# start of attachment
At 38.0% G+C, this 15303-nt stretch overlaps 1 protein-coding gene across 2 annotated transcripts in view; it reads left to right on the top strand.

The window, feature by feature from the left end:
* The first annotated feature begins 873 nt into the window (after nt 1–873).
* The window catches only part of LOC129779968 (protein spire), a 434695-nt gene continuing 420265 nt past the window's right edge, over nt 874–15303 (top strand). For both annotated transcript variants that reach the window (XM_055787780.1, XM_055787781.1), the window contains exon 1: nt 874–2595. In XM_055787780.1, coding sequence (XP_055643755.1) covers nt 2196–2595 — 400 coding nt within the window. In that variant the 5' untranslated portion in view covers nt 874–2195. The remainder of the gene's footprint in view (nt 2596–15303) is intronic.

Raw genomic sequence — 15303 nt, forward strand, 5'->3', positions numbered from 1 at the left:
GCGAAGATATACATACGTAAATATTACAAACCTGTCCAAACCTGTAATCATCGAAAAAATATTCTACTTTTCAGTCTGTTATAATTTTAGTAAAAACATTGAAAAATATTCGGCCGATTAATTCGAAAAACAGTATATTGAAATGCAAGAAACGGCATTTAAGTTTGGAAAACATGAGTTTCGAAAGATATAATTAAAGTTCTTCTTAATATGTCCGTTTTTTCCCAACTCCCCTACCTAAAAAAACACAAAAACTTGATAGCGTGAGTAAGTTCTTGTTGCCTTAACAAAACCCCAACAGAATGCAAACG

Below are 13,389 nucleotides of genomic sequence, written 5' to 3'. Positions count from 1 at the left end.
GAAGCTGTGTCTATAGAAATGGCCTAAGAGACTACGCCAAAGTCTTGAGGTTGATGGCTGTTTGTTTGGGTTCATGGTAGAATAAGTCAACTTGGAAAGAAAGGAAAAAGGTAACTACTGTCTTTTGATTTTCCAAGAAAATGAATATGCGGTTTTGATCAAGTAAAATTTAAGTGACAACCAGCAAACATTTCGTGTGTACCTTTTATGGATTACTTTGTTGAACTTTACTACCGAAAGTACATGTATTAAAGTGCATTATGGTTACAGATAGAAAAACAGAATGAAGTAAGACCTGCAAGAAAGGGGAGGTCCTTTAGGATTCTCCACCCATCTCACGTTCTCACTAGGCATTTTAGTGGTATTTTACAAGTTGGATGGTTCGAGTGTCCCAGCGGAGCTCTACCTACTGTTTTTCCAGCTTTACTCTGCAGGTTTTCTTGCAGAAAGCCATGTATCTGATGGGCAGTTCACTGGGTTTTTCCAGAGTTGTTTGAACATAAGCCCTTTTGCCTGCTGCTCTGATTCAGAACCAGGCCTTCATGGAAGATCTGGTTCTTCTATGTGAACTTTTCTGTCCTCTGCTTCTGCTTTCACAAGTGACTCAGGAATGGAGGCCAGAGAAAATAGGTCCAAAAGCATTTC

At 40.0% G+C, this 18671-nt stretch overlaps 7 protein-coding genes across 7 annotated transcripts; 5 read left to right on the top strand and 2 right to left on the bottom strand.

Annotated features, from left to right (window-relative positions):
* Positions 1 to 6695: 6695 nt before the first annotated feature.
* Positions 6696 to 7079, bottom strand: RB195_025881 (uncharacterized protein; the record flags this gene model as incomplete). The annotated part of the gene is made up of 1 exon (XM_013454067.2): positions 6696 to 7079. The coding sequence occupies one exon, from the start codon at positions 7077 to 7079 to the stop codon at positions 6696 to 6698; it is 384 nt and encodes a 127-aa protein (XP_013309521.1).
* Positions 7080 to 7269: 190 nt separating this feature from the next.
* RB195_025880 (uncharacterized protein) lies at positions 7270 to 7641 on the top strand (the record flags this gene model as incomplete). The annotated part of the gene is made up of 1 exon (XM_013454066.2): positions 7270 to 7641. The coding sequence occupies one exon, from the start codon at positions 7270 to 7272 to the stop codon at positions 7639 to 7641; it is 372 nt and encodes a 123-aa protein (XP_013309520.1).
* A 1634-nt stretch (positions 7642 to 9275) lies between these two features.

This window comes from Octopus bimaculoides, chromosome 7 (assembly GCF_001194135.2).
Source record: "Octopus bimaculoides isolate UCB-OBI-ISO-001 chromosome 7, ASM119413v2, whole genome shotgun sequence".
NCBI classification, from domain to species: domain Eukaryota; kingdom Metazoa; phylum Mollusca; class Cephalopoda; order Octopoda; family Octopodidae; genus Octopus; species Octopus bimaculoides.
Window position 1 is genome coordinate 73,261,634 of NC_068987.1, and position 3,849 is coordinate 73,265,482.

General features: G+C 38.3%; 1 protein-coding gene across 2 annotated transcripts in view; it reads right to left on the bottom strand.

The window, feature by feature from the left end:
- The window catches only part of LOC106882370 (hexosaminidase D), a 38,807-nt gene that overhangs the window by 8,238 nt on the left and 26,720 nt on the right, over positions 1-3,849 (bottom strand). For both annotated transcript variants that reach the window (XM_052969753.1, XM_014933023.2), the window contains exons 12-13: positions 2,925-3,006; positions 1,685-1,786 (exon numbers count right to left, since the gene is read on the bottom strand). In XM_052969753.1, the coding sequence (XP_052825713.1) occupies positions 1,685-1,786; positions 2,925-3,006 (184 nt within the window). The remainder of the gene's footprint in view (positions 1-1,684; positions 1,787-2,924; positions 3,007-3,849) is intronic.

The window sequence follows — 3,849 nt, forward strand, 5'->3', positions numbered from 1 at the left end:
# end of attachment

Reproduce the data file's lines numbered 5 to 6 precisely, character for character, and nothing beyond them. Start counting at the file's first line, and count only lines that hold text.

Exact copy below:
Raw genomic sequence — 15303 nt, forward strand, 5'->3', positions numbered from 1 at the left:
GCGAAGATATACATACGTAAATATTACAAACCTGTCCAAACCTGTAATCATCGAAAAAATATTCTACTTTTCAGTCTGTTATAATTTTAGTAAAAACATTGAAAAATATTCGGCCGATTAATTCGAAAAACAGTATATTGAAATGCAAGAAACGGCATTTAAGTTTGGAAAACATGAGTTTCGAAAGATATAATTAAAGTTCTTCTTAATATGTCCGTTTTTTCCCAACTCCCCTACCTAAAAAAACACAAAAACTTGATAGCGTGAGTAAGTTCTTGTTGCCTTAACAAAACCCCAACAGAATGCAAACG